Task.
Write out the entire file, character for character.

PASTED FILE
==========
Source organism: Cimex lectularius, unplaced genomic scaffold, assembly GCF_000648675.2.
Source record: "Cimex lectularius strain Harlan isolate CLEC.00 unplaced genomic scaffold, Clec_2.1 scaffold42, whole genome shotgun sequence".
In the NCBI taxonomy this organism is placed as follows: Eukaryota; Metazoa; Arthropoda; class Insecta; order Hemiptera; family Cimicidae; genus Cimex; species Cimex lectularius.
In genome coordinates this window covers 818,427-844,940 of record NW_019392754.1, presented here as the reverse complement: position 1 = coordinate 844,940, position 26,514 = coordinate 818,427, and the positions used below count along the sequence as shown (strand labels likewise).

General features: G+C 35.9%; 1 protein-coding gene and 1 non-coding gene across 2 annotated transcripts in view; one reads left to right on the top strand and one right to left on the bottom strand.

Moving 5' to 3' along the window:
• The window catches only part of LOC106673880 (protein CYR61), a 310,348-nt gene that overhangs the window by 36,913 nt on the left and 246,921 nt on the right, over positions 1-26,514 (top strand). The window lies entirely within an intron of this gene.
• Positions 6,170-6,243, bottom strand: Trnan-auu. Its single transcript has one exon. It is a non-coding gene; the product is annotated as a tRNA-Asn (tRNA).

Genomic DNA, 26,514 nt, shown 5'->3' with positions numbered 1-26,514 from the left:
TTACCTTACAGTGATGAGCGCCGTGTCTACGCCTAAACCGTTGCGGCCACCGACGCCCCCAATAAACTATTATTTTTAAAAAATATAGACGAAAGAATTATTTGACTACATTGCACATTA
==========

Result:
Source organism: Cimex lectularius, unplaced genomic scaffold, assembly GCF_000648675.2.
Source record: "Cimex lectularius strain Harlan isolate CLEC.00 unplaced genomic scaffold, Clec_2.1 scaffold42, whole genome shotgun sequence".
In the NCBI taxonomy this organism is placed as follows: Eukaryota; Metazoa; Arthropoda; class Insecta; order Hemiptera; family Cimicidae; genus Cimex; species Cimex lectularius.
In genome coordinates this window covers 818,427-844,940 of record NW_019392754.1, presented here as the reverse complement: position 1 = coordinate 844,940, position 26,514 = coordinate 818,427, and the positions used below count along the sequence as shown (strand labels likewise).

General features: G+C 35.9%; 1 protein-coding gene and 1 non-coding gene across 2 annotated transcripts in view; one reads left to right on the top strand and one right to left on the bottom strand.

Moving 5' to 3' along the window:
• The window catches only part of LOC106673880 (protein CYR61), a 310,348-nt gene that overhangs the window by 36,913 nt on the left and 246,921 nt on the right, over positions 1-26,514 (top strand). The window lies entirely within an intron of this gene.
• Positions 6,170-6,243, bottom strand: Trnan-auu. Its single transcript has one exon. It is a non-coding gene; the product is annotated as a tRNA-Asn (tRNA).

Genomic DNA, 26,514 nt, shown 5'->3' with positions numbered 1-26,514 from the left:
TTACCTTACAGTGATGAGCGCCGTGTCTACGCCTAAACCGTTGCGGCCACCGACGCCCCCAATAAACTATTATTTTTAAAAAATATAGACGAAAGAATTATTTGACTACATTGCACATTA